Love can be defined in so many ways; In Multiple languages and in an immense amount of ways. There are no holds that love doesn’t have on us. If you write down a social equation there is no answer that won’t have love as a common denominator.
With less than 5 years dedicated to youth work, from co-founding an NGO, organizing talks in schools and the community and workshops on the importance of environment sustainability, and after feeling satisfied that you have executed the master plan successfully, it all boils down to one question – How do I measure impact?
The SIDS Youth AIMS Hub - Seychelles joined the international organisation Positive Change for Marine Life in Australia in a Marine Debris Challenge. This involved conducting a series of beach clean ups across the country including islands such as Silhouette and Cousin Island leading up to Earth Day.
Seychelles free from plastic bags by 2016?
The Seychelles, a small island Developing State, at the forefront of the fight to save our Mother Earth and combat climate change yet Seychelles should stand envious of countries like Rwanda when it comes to plastic bags. In 2008, Rwanda got tough on plastic bags by deciding to effect a complete ban on the non-biodegradable polythene bags. The country is looking to ban other types of plastic and is even hinting at the possibility of become the world's first plastic free nation. Can we beat them to it? Like the Seychelles Constitution, the Constitution of Rwanda recognises the right to a clean and safe environment. A right that is recognised and enforceable under the law.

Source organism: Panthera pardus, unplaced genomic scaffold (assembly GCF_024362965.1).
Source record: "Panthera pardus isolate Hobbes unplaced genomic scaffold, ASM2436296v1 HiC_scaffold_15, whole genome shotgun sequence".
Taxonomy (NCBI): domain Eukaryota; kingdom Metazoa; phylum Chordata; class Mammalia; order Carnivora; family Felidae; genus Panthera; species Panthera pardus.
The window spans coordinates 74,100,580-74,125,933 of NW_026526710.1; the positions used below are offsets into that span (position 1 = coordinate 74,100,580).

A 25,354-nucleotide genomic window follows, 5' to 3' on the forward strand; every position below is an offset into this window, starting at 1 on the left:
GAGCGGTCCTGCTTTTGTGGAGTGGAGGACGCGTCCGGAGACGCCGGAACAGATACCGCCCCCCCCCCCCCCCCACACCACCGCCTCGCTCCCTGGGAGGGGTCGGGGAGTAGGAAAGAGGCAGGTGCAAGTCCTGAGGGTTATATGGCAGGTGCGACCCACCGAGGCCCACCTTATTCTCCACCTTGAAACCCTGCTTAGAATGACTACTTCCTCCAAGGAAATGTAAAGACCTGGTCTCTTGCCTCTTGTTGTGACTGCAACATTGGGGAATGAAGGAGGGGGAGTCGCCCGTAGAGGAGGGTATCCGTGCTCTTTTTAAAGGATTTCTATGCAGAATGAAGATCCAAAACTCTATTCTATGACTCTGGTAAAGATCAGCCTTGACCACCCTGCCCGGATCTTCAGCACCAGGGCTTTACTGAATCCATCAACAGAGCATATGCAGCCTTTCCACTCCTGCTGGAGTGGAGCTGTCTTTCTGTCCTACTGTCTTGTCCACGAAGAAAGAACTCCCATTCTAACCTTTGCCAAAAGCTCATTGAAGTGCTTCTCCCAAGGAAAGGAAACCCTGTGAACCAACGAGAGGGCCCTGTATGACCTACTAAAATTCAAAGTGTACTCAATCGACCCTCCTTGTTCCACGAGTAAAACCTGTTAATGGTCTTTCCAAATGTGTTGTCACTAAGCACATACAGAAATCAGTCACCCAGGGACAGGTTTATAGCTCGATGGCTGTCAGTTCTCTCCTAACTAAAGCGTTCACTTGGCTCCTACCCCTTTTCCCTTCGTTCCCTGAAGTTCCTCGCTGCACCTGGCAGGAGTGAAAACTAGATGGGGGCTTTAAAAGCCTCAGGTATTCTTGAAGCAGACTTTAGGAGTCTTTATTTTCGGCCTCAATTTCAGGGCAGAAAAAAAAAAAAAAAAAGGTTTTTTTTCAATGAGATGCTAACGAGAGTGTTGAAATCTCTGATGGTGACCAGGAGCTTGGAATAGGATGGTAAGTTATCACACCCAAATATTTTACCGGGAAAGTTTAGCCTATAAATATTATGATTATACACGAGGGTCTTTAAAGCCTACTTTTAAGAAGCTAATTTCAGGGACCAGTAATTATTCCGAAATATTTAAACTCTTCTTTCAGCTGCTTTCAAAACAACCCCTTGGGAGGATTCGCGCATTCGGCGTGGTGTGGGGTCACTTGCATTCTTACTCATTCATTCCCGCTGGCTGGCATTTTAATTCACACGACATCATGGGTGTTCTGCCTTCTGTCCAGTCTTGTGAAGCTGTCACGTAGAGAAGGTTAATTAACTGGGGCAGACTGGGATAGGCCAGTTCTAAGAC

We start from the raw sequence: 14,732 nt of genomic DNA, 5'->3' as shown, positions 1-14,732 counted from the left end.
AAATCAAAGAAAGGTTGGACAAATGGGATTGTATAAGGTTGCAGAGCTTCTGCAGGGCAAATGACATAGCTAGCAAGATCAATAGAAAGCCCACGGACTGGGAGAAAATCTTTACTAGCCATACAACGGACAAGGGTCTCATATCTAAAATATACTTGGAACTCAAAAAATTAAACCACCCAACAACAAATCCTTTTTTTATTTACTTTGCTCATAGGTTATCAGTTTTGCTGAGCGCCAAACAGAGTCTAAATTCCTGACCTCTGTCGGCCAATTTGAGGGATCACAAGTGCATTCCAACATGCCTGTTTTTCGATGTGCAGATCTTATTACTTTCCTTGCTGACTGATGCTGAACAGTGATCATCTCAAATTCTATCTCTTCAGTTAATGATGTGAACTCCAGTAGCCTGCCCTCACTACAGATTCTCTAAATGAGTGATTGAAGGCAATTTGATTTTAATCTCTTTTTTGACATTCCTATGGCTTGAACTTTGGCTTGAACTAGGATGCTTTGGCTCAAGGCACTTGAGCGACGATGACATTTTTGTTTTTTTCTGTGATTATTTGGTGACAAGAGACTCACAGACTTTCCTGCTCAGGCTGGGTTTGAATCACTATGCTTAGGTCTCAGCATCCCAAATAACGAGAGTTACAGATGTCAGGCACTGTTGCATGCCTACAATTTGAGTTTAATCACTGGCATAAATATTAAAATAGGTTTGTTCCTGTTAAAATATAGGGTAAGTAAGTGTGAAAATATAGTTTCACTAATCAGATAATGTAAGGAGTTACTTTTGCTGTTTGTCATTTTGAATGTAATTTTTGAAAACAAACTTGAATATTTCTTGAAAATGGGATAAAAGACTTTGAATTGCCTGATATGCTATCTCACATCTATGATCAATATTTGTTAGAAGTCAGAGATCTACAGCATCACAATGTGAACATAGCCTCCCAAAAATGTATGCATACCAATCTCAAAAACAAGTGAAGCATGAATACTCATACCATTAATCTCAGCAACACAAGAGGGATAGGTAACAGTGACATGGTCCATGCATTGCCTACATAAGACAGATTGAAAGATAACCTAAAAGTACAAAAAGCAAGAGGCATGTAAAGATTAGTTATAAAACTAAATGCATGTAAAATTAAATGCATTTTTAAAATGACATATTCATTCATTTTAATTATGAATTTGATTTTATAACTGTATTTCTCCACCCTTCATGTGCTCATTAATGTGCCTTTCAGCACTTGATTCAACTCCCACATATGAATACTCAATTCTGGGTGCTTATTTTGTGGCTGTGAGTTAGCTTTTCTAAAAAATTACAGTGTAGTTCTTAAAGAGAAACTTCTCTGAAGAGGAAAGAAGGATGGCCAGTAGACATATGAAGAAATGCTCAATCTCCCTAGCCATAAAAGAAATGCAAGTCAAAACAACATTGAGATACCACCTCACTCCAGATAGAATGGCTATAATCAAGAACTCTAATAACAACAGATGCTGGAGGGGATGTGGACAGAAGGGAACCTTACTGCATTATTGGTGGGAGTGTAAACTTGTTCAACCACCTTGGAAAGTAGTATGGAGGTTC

Some people see climate change as merely a concept, the beginning of a conspiracy theory or an attempt to shy away from the real issues whilst others experience this first hand and suffer the consequences. Many people see it as a national problem whilst others see it as an international problem. This first article will explore how Seychellois of all ages see climate change.
With 73% of participants thinking that nothing has really followed after the UN meeting in the 1992, whose responsibility is it to fight climate change? Who has failed to take their responsibility 23 years ago? The statistics from the Seychelles reveals some concern. With 1% of participants expressing that they are not concerned by climate change the wheels of my mind begin to turn as this can only mean that a certain percentage of the population are simply not concerned by this. This is worsened by the statistics that show 7% of people say the present system should not be changed substantially and 16% insisting that exploration of fossil fuels should continue. Anxiety worsens as 9% of participants state that climate change should not be a national priority. Will we ever reach carbon zero? In the Seychelles with the creation of a Ministry for Environment, Energy and Climate Change, a principal secretary for Climate change and a national committee dealing with climate change climate change is perceived to be a national priority on a national level but should it be government’s problem alone?